GENEVA – The Geneva Planning and Zoning Commission voted unanimously to recommend against permitting the zoning of cannabis dispensaries in Geneva, among other zoning amendments, during a three-hour meeting Nov. 14 that included a public hearing.
Dispensaries sell the product as in a retail store.
The commission was following a directive from aldermen at a Sept. 23 Committee of the Whole policy discussion regarding the city’s options for local regulation of cannabis uses.
The state passed a bill to regulate and tax marijuana. The bill goes into effect Jan. 1.
The state is the only agency that can license cannabis businesses, but municipalities and counties can impose their own local zoning regulations.
“It is permitted – unless a village or city opts out,” attorney Ron Sandack said.
Staff was directed to schedule a public hearing and prepare text amendments related to the regulation of cannabis uses for the Planning and Zoning Commission to consider, which it did.
Still, talking about zoning options for legal cannabis businesses – cultivators, processors, infusers, craft growers, transporters – seemed surreal in the face of decades of it being illegal.
“This is a pretty big cultural change,” Commissioner Bradley Kosirog said.
Several members of the public came to testify against allowing any cannabis-related businesses to be permitted in Geneva’s zoning.
Among them was Susan George, of the 200 block of Larsdotter Lane, who spoke out against making the purchase of marijuana “easy and convenient.”
“Marijuana is a Schedule 1 drug and it is illegal under federal law,” George said. “Are we going to set the example of defying and disobeying federal law as a community and expect our kids to honor us and honor the law?”
John Stevenson, of the 500 block of Forest View Drive, said he moved back to Geneva after living in Colorado and advocated against allowing dispensaries.
“Geneva has always been cool,” Stevenson said. “We’ve got to keep it that way.”
Mary Lu O’Halloran, of the 1900 block of Heather Road, said, “This is totally against the character and values of our community.”
Julie Pouilly, of the 1600 block of Keim Circle, who is the president of the Geneva Coalition for Youth, said Naperville opted out of providing cannabis zoning.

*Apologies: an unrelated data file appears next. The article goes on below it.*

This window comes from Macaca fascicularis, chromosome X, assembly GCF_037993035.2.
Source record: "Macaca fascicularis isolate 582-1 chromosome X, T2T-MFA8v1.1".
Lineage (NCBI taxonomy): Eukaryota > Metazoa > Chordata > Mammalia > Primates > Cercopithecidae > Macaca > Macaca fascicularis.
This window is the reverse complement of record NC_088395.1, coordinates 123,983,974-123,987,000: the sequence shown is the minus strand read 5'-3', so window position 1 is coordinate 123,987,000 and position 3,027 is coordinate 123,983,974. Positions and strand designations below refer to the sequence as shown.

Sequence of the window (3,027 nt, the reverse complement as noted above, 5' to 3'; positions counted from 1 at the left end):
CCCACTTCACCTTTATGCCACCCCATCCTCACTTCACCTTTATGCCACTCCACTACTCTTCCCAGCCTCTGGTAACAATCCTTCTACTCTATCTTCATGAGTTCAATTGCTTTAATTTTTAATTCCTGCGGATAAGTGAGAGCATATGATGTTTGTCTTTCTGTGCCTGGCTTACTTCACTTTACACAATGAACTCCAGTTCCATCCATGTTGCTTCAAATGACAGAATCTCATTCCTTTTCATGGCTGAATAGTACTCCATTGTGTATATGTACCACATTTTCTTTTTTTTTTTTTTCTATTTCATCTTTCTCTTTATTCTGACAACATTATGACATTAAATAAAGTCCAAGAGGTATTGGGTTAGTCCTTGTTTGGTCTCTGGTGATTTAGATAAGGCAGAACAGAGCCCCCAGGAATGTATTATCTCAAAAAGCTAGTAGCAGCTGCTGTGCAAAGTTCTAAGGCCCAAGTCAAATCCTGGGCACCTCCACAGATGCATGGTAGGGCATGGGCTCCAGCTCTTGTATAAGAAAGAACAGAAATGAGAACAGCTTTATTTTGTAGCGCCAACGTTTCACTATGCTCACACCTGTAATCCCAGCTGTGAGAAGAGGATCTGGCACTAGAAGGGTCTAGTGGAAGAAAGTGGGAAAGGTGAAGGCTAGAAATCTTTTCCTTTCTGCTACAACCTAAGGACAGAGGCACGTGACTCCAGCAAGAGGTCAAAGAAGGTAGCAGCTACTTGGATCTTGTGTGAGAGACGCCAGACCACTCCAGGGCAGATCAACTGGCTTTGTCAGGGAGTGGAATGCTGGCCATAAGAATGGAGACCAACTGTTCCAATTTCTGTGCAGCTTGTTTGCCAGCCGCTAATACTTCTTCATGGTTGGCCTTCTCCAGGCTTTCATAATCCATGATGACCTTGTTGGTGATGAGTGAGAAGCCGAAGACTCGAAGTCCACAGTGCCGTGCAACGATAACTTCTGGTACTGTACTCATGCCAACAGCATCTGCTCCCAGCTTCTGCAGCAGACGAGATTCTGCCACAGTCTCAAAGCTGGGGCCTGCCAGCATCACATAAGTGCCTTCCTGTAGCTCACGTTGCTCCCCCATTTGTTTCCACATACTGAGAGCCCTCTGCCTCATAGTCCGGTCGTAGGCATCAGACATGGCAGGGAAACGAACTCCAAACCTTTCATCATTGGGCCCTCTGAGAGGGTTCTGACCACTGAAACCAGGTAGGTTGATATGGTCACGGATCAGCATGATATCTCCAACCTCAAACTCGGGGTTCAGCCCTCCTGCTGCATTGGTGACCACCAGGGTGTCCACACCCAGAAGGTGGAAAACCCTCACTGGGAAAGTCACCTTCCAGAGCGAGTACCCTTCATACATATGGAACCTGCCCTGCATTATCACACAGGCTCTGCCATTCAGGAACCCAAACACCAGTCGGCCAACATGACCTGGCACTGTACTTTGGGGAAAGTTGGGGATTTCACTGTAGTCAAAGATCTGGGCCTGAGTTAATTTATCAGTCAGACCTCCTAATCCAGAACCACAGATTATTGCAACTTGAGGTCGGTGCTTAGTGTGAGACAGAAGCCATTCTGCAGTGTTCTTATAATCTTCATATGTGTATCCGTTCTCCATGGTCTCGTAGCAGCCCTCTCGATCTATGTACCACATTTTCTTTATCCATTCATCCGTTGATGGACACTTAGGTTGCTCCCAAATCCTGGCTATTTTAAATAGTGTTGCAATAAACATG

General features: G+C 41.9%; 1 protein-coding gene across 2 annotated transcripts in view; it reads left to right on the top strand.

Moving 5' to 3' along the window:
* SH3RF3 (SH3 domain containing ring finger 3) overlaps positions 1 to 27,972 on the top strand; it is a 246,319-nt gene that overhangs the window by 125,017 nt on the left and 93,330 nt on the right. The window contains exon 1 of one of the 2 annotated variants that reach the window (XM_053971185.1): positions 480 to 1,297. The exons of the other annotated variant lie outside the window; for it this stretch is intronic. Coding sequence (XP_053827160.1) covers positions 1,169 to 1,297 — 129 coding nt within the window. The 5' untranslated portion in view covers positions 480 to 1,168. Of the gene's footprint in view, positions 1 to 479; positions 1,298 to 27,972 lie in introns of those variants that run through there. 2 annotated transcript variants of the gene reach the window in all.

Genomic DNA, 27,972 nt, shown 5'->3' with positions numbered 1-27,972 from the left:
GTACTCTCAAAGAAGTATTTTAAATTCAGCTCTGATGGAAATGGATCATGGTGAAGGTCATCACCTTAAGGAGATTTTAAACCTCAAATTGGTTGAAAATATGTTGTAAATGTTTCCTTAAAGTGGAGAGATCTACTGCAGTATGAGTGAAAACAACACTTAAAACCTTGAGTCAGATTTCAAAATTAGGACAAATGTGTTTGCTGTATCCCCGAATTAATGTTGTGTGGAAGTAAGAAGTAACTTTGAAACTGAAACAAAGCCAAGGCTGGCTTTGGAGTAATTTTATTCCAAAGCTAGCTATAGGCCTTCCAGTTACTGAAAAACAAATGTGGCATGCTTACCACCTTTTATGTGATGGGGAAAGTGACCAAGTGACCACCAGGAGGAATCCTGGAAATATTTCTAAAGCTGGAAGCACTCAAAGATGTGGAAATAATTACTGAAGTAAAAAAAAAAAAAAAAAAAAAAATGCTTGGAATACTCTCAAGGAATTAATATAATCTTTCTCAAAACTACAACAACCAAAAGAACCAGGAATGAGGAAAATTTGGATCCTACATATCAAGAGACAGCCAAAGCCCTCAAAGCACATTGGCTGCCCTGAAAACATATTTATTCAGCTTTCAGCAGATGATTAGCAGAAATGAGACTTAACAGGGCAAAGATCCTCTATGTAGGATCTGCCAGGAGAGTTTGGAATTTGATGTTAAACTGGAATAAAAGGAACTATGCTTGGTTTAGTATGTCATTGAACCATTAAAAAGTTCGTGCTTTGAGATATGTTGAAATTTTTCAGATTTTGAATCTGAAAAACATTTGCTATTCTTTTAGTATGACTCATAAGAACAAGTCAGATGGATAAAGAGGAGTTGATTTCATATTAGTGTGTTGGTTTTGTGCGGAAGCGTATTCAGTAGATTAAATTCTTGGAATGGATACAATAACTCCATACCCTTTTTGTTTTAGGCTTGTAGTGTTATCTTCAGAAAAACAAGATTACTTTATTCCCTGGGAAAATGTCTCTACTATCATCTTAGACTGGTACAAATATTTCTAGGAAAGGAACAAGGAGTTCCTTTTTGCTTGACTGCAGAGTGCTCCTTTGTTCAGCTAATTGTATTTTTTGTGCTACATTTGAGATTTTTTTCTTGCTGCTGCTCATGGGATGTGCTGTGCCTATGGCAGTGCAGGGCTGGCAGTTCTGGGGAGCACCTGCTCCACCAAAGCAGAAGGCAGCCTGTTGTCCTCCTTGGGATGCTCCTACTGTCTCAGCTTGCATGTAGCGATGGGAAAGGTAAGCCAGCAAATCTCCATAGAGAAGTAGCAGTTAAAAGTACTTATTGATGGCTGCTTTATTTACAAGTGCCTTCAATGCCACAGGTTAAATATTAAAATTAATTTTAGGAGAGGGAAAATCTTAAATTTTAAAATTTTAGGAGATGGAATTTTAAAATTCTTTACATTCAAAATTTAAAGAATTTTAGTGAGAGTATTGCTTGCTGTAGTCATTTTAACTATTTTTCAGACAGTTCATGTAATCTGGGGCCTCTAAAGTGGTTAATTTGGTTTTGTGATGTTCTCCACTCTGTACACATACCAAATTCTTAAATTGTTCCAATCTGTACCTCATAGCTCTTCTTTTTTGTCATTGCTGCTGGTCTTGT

“I am clearly an opt-out person,” Pouilly said.
Director of Community Development David Degroot led the commission through staff’s zoning proposals.
Staff proposals included defining cannabis-related terms in the city’s zoning ordinance as it removes any ambiguity about whether a certain type of cannabis is permitted.
Even if the City Council decides to opt out of approving zoning for any cannabis-related business, Degroot said requiring a special use for cannabis use establishments allows the city to review and regulate the operation of each individual business.
“The challenge with this is taking what the product is out of the equation and looking at what the use is,” Degroot said. “It’s the sale of a legal product that has been legalized by the state.”
The product, Degroot said, can be cultivated, processed, packaged and transported – similar to the way other food is processed, packaged and shipped in the city’s industrial district.
The commission also recommended including all listed cannabis-related uses in the city’s industrial areas, but not allowing dispensing or cultivation centers.
The commission also recommended to not allow zoning for cannabis-related businesses in the downtown area or in office or commercial districts.
The commission voted to accept staff’s proposals on general zoning provisions for cannabis-related businesses, except for cultivation centers and dispensing organizations.
Degroot said Nov. 25 is a tentative date for the City Council to consider the commission’s recommendations.